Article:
Ubuntu 12.10 – Installing GNOME Shell

These instructions are for installing the GNOME Shell in Ubuntu 12.10 running the Unity Desktop.

Installation instructions may be the same or similar for other versions of Ubuntu or for other Linux distros, but no guarantee is made.

If you are changing desktops because you are totally lost / confused by Unity, I suggest reading this tutorial and giving Unity a chance. The mentioned tutorial is for Ubuntu 12.04, but should be the same or very similar for 12.10. Eventually, I will have an updated tutorial for 12.10.

Of course, if you really hate Unity, then GNOME Shell is an alternative desktop.

Some images may be clicked for full sized versions.

What is it?

GNOME Shell is just the basic GNOME 3 desktop environment. It includes GNOME Session Fallback as part of the installation.

GNOME Shell is not the same as the classic or traditional desktop most users are familiar with. It is a desktop that requires 3D hardware capability (if it is not available, then the system loads the GNOME Fallback Session). GNOME states that most 3D graphics cards manufactured after 2007 (or so) should be suitable.

Who is it for?

GNOME Shell is for those users who want a GNOME 3 desktop without installing extra packages and programs.

GNOME Shell includes GNOME Session Fallback as part of the installation, if you are not interested in the GNOME 3 desktop and want a more traditional/classic desktop environment I recommend installing GNOME Session Fallback because it will save you some disk space.

If you want a true GNOME 2 (traditional/classic) desktop experience, then you need to install MATE.

MATE is a fork (a development branch that has split from the main branch) of the original GNOME 2 project to preserve it.

GNOME 2 is no longer supported or developed – it has been superseded by GNOME 3.

MATE is the new GNOME 2.

Note: even if you install GNOME Shell only intending to use the GNOME Session Fallback, the extra files installed will not affect your systems performance except for the amount of disk space used.

In general, I think it is good practice to minimize the number of unneeded files on your system

What it looks like

The straight-out-of-the-box look of the desktop is:

While it might look similar to the traditional/classic desktop, it is not. Clicking on the Action item (or tapping the Windows or Super key) will bring up a Unity style pane with some decorations on the side:

GNOME Shell will install 84.5MB of files and data to your hard disk.

From the Command Line

If you are comfortable with Linux and know how to use the command line and apt-get then the command is:

sudo apt-get install gnome-shell

Detailed instructions for accessing a command line can be found here.

Note: during installation, you are likely to get a message box asking which display manager you use. It is safe to use either one.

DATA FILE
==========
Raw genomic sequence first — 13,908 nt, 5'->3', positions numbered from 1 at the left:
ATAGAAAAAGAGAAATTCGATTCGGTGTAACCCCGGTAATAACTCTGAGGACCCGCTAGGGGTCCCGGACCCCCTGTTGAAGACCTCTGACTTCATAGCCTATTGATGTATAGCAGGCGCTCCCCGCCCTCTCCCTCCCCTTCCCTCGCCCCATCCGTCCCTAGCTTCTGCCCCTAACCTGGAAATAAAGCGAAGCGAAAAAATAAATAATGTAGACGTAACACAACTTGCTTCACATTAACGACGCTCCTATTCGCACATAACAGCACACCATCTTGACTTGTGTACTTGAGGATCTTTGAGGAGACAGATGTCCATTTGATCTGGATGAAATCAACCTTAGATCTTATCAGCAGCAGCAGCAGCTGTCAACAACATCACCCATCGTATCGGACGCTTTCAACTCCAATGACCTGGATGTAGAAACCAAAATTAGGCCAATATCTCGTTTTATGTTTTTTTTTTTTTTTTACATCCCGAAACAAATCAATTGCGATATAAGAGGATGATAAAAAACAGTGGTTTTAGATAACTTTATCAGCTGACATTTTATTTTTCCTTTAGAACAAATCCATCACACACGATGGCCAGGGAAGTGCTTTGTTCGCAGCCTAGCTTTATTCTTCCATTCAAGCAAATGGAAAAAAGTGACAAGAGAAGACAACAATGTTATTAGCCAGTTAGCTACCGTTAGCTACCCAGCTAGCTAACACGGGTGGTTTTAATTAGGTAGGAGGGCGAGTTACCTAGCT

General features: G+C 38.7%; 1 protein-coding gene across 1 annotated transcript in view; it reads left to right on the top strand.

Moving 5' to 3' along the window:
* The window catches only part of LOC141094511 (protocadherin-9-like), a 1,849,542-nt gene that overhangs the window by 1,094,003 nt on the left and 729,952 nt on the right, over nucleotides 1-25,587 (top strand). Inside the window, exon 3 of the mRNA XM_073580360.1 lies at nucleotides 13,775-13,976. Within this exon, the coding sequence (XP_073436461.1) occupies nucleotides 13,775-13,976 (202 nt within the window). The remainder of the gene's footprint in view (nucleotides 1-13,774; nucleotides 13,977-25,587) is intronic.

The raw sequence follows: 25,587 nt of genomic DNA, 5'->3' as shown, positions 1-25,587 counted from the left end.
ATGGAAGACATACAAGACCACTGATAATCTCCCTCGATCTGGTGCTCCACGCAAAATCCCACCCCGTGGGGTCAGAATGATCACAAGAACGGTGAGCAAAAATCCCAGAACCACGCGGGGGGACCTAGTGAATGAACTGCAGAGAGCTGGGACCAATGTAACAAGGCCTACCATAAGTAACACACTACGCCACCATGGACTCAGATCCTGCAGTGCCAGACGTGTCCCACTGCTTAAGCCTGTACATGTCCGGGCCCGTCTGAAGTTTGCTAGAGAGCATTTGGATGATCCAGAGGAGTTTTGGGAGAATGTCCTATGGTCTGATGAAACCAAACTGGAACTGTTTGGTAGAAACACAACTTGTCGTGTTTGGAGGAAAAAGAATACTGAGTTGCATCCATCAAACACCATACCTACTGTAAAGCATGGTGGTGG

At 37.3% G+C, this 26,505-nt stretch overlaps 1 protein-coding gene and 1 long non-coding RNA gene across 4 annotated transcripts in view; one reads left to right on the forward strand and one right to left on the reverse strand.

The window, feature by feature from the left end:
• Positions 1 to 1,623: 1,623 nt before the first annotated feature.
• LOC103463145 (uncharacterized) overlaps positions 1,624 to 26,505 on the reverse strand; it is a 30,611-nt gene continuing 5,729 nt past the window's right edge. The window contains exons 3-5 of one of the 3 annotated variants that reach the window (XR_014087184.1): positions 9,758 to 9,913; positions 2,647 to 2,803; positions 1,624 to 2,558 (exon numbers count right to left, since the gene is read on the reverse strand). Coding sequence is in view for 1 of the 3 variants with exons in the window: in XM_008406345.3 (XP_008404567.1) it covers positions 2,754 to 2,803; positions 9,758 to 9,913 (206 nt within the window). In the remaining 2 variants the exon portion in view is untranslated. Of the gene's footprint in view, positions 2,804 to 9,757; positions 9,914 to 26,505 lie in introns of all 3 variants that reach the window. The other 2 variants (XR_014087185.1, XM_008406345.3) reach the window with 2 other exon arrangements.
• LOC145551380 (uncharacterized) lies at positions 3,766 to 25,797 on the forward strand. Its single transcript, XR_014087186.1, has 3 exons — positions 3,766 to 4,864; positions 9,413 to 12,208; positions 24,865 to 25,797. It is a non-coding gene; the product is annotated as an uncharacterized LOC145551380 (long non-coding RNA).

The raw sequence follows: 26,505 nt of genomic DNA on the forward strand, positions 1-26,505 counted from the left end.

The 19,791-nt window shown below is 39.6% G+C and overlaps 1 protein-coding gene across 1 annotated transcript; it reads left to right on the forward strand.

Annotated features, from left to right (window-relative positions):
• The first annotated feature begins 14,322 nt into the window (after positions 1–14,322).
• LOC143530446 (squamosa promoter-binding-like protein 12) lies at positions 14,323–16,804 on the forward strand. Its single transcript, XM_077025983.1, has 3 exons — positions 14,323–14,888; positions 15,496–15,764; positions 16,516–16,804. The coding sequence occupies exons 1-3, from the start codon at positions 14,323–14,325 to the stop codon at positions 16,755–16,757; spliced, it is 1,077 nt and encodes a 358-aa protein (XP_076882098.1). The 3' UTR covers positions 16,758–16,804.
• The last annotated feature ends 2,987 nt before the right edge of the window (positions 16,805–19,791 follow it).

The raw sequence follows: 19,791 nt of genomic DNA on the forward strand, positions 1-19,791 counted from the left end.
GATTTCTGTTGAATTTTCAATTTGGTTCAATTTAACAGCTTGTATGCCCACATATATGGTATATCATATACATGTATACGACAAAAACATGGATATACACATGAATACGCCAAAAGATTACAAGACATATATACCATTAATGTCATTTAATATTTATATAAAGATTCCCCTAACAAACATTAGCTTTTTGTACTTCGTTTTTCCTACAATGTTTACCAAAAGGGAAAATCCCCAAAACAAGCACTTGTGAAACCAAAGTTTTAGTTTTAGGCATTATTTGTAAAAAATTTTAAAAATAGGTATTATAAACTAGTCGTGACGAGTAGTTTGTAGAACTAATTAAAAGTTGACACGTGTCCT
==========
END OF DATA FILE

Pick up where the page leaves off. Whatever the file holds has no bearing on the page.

gdm is installed with gnome-shell.

lightdm is the display manager shipped with Ubuntu.

Basically, the difference between the two is that your login screen will look different.

Afterward, you need to restart your system.

From the Ubuntu Software Center

Launching the Ubuntu Software Center

1) Tap the Windows (Super) key to bring up the Dash panel:

Note: tapping the Windows keys means pressing it as though you intend to type it. It does not mean holding down the key (holding down the key does something else).

Ubuntu calls this the Super key

2) Type Ubuntu Software Center into the search field:

Note: as you type, search results will be displayed in the Dash Panel below.

You can stop typing when Ubuntu Software Center is the leftmost item in the panel.

3) Press the Enter key. This will select and launch the Ubuntu Software Center

Note: pressing the Enter key automatically selects the top, leftmost item in the Dash Panel. This is why it is not necessary to type everything.

Note: if, for some reason, you switch focus or change focus from the search field, then pressing Enter will not work and you will need to select the icon using your mouse (or navigate using your keyboard). This is definitely an issue Ubuntu needs to address with the Dash.

4) Type gnome shell into the Ubuntu Software Center search field. This will bring up related entries.

5) Click on the entry GNOME Shell – this will highlight it in orange:

6) Click on Install:

If you receive the following error message:

See this article for a possible solution.

Note: I haven’t encountered this error with Ubuntu 12.10, but I believe it is still possible.

7) Enter your password and click Authenticate:

8) After installation is finished, click on the System icon in the upper right corner of the desktop and select Shut Down… from the drop down menu:

Note: it may be enough to just log out and log back in using the new desktop, but it doesn’t hurt to restart either.

9) Click on Restart:

Selecting the Desktop

After the system has restarted, it is necessary to select the new desktop from the login screen.

It is only necessary to select the desktop the first time after installation. Ubuntu will remember your your selection for future logins.

You can even install multiple desktops and switch between them.

10) Click the icon in the top right of the Login box:

11) Select GNOME (you also have the option of selecting GNOME Classic which is just the Session Fallback version):

12) Click on OK:

13) Login as normal:

Notice the icon in the upper right hand corner has changed to a different icon. Some, not all, desktop environments will display an icon there.

This provides a quick way to know which desktop environment you are logging into.

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